- Write for Mac is a note taking and markdown writing app, writeapp.net/mac/. It and features tags which you can sync in the cloud with all your devices. Sync documents and folders in more than one location: iCloud, Dropbox, and Google Drive. You can add tags and it supports Markdown. Sharing is possible using AirDrop, Messages, Twitter, Facebook and it offers HTML previews. It comes in a desktop ($9.99) and iOS version ($1.99).
- Writer for Mac, https://ia.net/writer/mac/ makes writing for websites, apps and videos easy. It comes in a free and pro version ($19.99). It syncs with iCloud and Dropbox, export to pdf or html, to and from Word.
- For bloggers, check into MarsEdit, which is one of the priciest of the apps at $40. It looks and feels like Scrivener. MarsEdit supports WordPress and other popular blogging platforms like Tumblr and TypePad. Like Scrivener, you can embed url links, with the addition of images and header formats. You write in WYSIWYG and it converts to HTML automatically.
“On the average, five times as many people read the headlines as read the body copy.” – DAVID OGILVY
This is a special category of writing. Headlines are an invitation to your audience. If your headline is boring, nobody will read the rest of your stuff. If you write blog posts, articles stories, you would do well to check into one or more of these headline analyzer tools.
I use to these apps to write better headlines and titles. Two of them are free to use browser-based analyzers. The third is a paid desktop app with some unique features that make it worth the investment.
Advanced Marketing Institute Headline Analyzer
“Paste your headline in the text area below. The analysis engine will automatically cut your submission at 20 words, so we encourage you to do a word count before submitting! This will ensure the most accurate analysis.three areas:, Intellectual, Empathetic, Spiritual.
Scores are shown for each area and how you compare to expert copywriters. Using this tool will easily improve your writing.
Coschedule Headline Analyzer
This analyzer has a different way of looking at your headlines. You paste in your headline and you are given a letter grade. This tools gives you an analysis of the overall structure, grammar, and readability of your headline.
It shows the make-up of your headline: common words, uncommon words, emotional words, and power words. It shows the number of characters and words used in your headline too. The counts are helpful for SEO. It shows the keywords used in your headline.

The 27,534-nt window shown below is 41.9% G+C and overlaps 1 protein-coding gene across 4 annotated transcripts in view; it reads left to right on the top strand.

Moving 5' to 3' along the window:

These headline analyzers differ in focus. Using them has helped me write attention grabbing headlines. I primarily use them for blog post titles and for email subject lines.
This is a paid program. It includes swipe files and up to the minute results about what titles are getting viewers. Results are based on Google and Bing searches. It also possible to see what headlines/titles are trending in real time. You can see the keywords in the headlines. I can save my own headlines for future reference. This is a timesaver for generating headlines that you know will work. MAC and PC compatible.
There are many choices and my advice is…
I haven’t even touched on many of the specialty writing tools available. When evaluating apps, I begin with the features I need, then I look at what else is possible. Being able access my files on any device is a “must have” for me. I use Scrivener when I am on my desktop. Before starting this article, I was unaware of some of the other writing tools available and may be switching over to one of these newer powerhouse apps.
My main purpose in seeking a good writing app is is to make my mobile note taking easier. My list of needs:
- taking notes at meetings
- blogging (drafts and editing)
- prepare presentations
- workshop materials
- compose sales copy
- Developing course materials
I was all set to buy Textilus Pro. After researching writing apps for this article, I am considering a move to Ulysses for my iPad. I like the features of Write and Writer too. My advice is to try out the apps you are considering if possible and many offer a free trial or have a free version and a paid version.
I almost forgot, another app I use on my iPad and iPhone: Index Card 4 – Corkboard Writing App. It uses note cards for each of your files, just as you find in Scrivener. You can reorder the cards and it rearranges your content. You move your writing around just as if you were using paper notecards. Index Card syncs with Scrivener which is how I can to use it. It is a stand in for the long-promised iOS version of Scrivener. You can save and share documents as RTF, TXT, PDF, Scrivener, Notecard, and OPML format. $4.99 available from iTunes and from the developer’s website: http://www.denvog.com/.
Markdown is code. Browsers need instructions to know how to display text and media.
Web pages and e-publications are built with html Markdown. It identifies the parts of a page: paragraphs, headings, lists, links, images,and tables.
Learn more about Markdown at Markdown Cheatsheet.
Go out and use one or more of these tools and write better. I’d love to hear which one you are using and why you like it.